KNOWLEDGE BASE International Trademark In The US

The information on this page was current at the time it was published. Regulations, trends, statistics, and other information are constantly changing. While we strive to update our Knowledge Base, we strongly suggest you use these pages as a general guide and be sure to verify any regulations, statistics, guidelines, or other information that are important to your efforts.


International Trademark In The United States


A trademark is a type of protected intellectual property and is considered an important intangible business asset. Acquiring a trademark can give your business partners and investors more confidence in your business, which can help you to collaborate with more partners and to raise equity to further develop your business. A trademark not only protects your creations, but can also maximize the value of your creation because you have the ability to license it out to a franchisee or sell it outright.  

Filing for a trademark in the US or for an international trademark is complicated and the risk of getting it wrong is significant.   

What is a trademark?

A trademark is a sign or mark (brand name) that you can use to identify and distinguish your company’s goods or services from another company’s goods or services. By registering your trademark, you can prevent others from using its name or logo. Once a trademark has been registered, it is protected indefinitely as long as you renew it every 10 years.


What law or regulations apply?

Trademark law in the United States is governed by the Trademarks Act of 1946 and the Rules of Practice set out in the Code of Federal Regulations at 37 C.F.R. Part 2.


Although you are not required to file your trademark application through an attorney, you may wish to hire an attorney. Because every company has different needs and because the trademark process can be complex and lengthy, we recommend that you speak with an attorney about the scope of your rights. An attorney may be able to help you choose a registrable trademark, conduct a trademark search, and through the application process.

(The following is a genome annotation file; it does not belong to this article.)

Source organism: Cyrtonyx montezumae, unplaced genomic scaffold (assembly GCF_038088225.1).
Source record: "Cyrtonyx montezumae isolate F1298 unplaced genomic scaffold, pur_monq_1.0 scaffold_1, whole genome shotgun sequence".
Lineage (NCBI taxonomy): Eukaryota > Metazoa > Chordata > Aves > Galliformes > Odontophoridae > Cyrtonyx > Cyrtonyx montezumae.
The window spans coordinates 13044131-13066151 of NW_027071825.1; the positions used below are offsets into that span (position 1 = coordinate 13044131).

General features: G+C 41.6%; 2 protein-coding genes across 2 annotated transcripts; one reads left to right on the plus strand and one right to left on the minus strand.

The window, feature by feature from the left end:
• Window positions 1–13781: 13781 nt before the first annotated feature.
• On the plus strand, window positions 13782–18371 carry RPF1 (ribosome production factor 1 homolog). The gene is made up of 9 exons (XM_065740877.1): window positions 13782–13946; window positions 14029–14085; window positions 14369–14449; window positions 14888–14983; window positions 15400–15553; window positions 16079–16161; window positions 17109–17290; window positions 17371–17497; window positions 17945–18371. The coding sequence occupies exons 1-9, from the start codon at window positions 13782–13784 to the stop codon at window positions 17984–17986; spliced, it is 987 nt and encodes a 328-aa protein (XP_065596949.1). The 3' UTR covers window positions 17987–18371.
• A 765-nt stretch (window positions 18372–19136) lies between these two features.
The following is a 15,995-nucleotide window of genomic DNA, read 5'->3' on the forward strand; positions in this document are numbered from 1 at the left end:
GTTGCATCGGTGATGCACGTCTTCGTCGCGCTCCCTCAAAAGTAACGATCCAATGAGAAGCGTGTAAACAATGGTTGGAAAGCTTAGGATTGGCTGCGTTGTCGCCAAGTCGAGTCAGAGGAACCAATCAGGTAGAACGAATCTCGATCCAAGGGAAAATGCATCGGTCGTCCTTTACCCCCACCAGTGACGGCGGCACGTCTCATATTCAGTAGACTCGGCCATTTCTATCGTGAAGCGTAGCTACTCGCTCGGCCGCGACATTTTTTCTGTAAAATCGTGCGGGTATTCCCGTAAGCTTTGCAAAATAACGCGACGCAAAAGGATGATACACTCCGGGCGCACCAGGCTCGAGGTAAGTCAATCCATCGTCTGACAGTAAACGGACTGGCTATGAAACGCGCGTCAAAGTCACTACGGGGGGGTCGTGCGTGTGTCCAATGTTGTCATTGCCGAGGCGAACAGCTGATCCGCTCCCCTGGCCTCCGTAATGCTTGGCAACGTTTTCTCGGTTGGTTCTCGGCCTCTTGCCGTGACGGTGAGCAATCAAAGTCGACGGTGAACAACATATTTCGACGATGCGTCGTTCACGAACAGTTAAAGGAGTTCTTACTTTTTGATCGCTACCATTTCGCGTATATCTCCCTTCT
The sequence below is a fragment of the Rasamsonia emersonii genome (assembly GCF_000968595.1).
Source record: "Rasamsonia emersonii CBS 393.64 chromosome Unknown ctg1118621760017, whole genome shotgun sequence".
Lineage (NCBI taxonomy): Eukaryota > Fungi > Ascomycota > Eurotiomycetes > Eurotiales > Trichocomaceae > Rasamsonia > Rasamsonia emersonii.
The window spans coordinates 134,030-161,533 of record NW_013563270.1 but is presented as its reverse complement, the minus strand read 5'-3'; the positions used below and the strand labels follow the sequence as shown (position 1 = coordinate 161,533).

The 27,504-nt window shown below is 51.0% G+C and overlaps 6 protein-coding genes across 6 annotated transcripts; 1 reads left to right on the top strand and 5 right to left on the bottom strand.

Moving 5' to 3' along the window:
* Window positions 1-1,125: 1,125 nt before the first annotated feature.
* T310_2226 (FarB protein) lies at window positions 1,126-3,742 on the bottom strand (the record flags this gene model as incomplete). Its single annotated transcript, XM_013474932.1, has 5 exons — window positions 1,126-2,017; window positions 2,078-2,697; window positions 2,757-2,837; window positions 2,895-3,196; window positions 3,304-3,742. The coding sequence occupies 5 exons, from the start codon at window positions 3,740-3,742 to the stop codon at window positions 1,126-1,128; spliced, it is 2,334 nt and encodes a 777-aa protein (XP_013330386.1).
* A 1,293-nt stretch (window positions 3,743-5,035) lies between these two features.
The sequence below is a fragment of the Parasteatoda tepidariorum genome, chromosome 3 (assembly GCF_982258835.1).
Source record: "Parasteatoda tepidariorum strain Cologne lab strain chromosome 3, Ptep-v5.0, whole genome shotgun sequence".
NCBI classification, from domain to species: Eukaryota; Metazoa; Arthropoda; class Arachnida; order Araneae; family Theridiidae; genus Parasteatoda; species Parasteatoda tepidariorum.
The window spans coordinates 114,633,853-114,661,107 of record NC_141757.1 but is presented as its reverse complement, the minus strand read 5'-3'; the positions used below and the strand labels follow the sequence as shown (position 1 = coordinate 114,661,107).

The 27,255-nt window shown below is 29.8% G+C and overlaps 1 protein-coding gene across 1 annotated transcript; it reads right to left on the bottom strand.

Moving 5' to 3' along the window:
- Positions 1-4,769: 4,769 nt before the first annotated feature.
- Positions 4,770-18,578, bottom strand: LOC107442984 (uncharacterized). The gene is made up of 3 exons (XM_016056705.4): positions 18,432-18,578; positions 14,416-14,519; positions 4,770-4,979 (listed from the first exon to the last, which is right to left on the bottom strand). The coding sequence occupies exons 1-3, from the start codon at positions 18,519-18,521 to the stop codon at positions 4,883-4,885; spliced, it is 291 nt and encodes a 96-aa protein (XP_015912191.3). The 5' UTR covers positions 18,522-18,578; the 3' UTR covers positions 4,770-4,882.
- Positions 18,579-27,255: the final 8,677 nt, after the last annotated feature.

What are the risks of noncompliance?

In the event of unauthorized use of your trademark (or if you use another’s trademark without authorization) you can file a civil action for trademark infringement. Trademark infringement is defined as the unauthorized use of another’s trademark or service mark on or in connection with goods or services in a way that is likely to cause confusion, deception, or mistake about the source of the goods or services.


The USPTO only registers trademarks. You, as the trademark owner, are solely responsible for enforcement of your trademark.



If you (or another trademark owner) are able to prove trademark infringement, available remedies may include the following:

  • a court order (injunction) that the defendant stop using the mark;

  • an order requiring the destruction or forfeiture of infringing goods;

  • monetary relief, including defendant's profits, any damages you  sustained, and the costs of the action; and

  • an order that the defendant, in certain cases, pay your attorneys' fees.


Globig Resources

Trademarks Act of 1946, 15 U.S.C. § 22

37 C.F.R. Part 2—Rules of Practice

United States Patent and Trademark Office

United States Patent and Trademark Office: US Trademark Law Rules of Practice and Federal Statutes

USPTO: Basic Facts About Trademarks

Trademark Search

World Intellectual Property Office

Office for Harmonization in the Internal Market

Trademark Fee Information

Application Fees

Trademark Status and Document Retrieval

Trademark Trial and Appeal Board

KNOWLEDGE BASE International Trademark In The US